I finally went out and got a dog over the weekend. After years of hounding by my kids, I finally did it. A friend told us about a person in Nova Scotia who was trying to find a nice home for a five year old Tibetan Terrier.
So we went down to Hubbards and fell in love with this dog and brought it home to Moncton. Now, the lady who had the dog had taken it from a friend and apparently the dog had been neglected. Not physically, the dog was actually owned by a rich lady and had just gone through a $250 teeth cleaning – but they just didn’t take any time to train it, play with it, etc. And when we met the lady she told us the dog didn’t bark. It had been with her 2-3 weeks and it hadn’t barked once.
That didn’t bother us any. In a way, it’s an ideal situation. So we brought Oreo Jones (the dog’s name) home and for a couple of days nothing. No barking. Nothing. Then this morning, I take the dog out for a walk and we come face to face with a cat. The cat stops, recoils, bares its teeth and doesn’t move. Old Mr. Jones comes up to it (I hold the leash) and is about two feet away and is kind of growling. The cat doesn’t move. In fact, the cat actually lets out a little hiss and shakes its leg at Mr. Jones. That, it seems, was the last straw and old Mr. Oreo Jones, the pure bred Tibetan Terrier in all his aristrocracy let out the biggest roll of barking you have ever heard. I mean lights starting going on in houses up and down the street (it was 6 am).
The point is that this dog wasn’t going to bark for just any old thing. To get this dog to bark, you needed something really annoying. Something nasty. Something for which the dog had a Popeye moment and said “I can’t standz no more”.
Well I’d like to see a little more barking in New Brunswick. Not calculated posturing by politicians. Not smart arse newspaper editor intonations. Not smug think tankers. But the average Joe Q. Public, after being properly educated with the facts, becoming enjoined in a conversation about how we can push the ball down the field.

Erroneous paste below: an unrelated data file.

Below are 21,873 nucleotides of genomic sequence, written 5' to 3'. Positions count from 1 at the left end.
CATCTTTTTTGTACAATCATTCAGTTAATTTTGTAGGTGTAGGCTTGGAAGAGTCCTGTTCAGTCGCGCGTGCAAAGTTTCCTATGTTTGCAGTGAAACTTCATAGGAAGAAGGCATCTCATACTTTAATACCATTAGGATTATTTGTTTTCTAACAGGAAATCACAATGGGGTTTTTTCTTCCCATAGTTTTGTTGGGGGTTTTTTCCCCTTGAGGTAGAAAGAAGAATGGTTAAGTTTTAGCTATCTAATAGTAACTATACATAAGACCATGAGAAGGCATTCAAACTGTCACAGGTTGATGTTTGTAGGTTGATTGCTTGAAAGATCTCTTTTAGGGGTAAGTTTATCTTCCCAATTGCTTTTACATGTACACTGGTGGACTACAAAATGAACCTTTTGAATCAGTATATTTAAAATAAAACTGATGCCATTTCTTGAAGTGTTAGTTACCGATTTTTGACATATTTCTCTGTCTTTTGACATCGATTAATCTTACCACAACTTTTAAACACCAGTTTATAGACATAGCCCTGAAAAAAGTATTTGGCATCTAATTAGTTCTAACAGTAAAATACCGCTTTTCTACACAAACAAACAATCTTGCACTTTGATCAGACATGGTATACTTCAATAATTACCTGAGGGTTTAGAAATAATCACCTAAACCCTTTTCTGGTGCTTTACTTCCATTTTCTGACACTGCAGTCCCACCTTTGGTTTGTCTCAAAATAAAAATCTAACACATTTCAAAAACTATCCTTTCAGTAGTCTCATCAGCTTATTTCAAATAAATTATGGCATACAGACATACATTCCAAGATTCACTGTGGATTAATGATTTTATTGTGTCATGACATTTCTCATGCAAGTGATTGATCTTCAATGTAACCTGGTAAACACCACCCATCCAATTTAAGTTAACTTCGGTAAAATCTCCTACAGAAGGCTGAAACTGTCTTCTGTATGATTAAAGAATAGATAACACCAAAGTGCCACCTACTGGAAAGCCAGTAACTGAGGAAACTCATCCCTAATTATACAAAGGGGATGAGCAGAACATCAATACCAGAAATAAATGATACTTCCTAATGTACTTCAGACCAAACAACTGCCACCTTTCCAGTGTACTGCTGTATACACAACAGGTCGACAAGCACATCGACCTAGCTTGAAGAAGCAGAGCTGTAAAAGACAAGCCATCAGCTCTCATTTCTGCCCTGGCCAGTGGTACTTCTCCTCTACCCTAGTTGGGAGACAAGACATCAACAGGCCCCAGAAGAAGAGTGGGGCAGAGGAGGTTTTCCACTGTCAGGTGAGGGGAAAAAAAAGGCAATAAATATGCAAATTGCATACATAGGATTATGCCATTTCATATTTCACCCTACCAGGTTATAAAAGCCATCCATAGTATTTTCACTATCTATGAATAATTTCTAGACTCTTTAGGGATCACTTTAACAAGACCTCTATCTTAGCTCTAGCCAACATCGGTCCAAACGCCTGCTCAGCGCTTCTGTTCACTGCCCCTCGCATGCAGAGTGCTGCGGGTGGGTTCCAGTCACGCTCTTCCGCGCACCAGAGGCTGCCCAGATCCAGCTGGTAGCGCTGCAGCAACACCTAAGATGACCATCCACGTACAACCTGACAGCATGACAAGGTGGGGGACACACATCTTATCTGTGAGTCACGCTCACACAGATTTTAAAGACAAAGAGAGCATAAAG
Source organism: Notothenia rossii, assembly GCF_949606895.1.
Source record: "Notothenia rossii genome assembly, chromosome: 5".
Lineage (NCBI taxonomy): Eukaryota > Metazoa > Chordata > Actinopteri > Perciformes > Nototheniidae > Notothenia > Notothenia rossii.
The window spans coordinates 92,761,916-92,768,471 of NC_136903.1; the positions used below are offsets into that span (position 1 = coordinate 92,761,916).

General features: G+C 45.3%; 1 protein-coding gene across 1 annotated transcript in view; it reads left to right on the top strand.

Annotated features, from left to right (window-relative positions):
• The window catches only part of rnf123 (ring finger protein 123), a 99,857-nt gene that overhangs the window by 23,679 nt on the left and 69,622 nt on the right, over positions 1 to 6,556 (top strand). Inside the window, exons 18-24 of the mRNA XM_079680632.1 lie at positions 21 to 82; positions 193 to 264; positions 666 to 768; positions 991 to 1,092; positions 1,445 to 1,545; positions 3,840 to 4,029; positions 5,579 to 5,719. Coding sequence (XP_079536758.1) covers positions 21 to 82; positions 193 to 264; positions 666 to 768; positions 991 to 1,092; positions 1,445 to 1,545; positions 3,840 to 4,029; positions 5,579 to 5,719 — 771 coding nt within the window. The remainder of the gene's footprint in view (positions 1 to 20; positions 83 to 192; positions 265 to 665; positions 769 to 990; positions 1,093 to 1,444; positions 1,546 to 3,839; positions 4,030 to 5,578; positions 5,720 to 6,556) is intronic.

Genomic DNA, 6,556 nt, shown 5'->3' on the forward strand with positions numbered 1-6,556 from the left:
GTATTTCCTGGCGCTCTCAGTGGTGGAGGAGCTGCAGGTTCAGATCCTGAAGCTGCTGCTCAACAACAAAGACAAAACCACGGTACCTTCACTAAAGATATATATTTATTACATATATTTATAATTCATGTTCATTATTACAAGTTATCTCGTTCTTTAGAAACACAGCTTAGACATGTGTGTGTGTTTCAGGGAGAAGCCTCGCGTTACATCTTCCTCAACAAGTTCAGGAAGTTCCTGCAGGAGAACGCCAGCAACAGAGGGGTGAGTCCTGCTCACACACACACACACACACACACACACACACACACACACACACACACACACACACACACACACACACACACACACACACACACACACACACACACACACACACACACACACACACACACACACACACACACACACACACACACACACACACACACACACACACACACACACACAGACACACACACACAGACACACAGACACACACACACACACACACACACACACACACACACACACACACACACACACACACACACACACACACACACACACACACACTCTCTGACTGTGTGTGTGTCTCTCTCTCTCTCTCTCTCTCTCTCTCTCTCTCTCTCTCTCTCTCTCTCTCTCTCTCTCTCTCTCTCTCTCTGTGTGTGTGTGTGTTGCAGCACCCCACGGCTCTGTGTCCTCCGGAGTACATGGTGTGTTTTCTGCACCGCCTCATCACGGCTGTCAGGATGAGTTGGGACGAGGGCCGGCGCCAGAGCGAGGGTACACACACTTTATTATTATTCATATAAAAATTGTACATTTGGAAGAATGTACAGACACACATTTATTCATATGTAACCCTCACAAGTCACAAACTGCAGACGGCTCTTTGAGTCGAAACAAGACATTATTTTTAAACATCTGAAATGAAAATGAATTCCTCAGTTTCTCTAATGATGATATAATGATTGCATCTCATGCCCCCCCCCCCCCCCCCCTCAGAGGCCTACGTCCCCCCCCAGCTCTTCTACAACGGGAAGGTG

I continue to be amazed at the public apathy about the economic situation in New Brunswick. It’s like we have all given a collective shrug. Just a couple of months ago I talked with an MLA from a rural riding who told me he still gets 10 calls a day about stuff like potholes, unruly neighbours, having to drive to Moncton to see their doctor and none about economic development. No constituents asking him why their community is dying. None asking why we have had 15 straight years of out-migration (more moving out of NB than in). None asking why precious little is being done about it.
So, I take the opinion (naively to be sure) that who or whomever should be educating the public about this stuff is not.
Jeannot Volpe used to send every New Brunswick household an “economic update” paid for by the public purse in which he was obscure just about every ‘economic’ fact that should be of interest to the average New Brunswicker. Nary a mention about out-migration. Or population decline. Or the challenges in the forestry sector. Nothing about the lack of new economy industry development here. Nothing about the fact we are last in Canada for R&D. Nothing but skewed and massaged statistics designed to make everyone feel great about the province’s economy and by extension the government.
So, I have agreed to write a weekly column in the Telegraph Journal. To widen the net a bit. The Biz editor down there seems like a straight up guy. A guy that wants to broaden the discussion. Wants the TJ to be informative on a wide range of issues. So, I’ll serve some grist for the mill in the mainstream and hopefully direct more eyeballs this way to debate and argue in a more unstructured format.
I’m 40 this year (I mention for the 1000th time) and I am convinced more than ever that New Brunswickers are in a light sleep when it comes to the development of their province. Once in a while, we will get stirred out of that sleep and awake like a cranky bear after six months of hibernation.
Maybe we can use this litle vehicle to wake a few folks up.
Politicans – although not perfect – try and reflect the feeling of the electorate (that’s how they get voted in). So when Lord bragged about cutting spending in all areas except health and education, he believed that was what the people wanted. He thought he could tap into the angst over health care and make that the centrepiece of his government.
And now he is stumping for Ontario and Quebec Tories and angling for his own federal aspirations.
I think at a gut level, no one wants their community to go down. Even folks living in Moncton, I think, when they see the provincial data get an uneasy feeling in their stomachs. I think the crap-o-meter starts to creep up in most of our minds when we see the reality not matching the political rhetoric.
So let’s debate.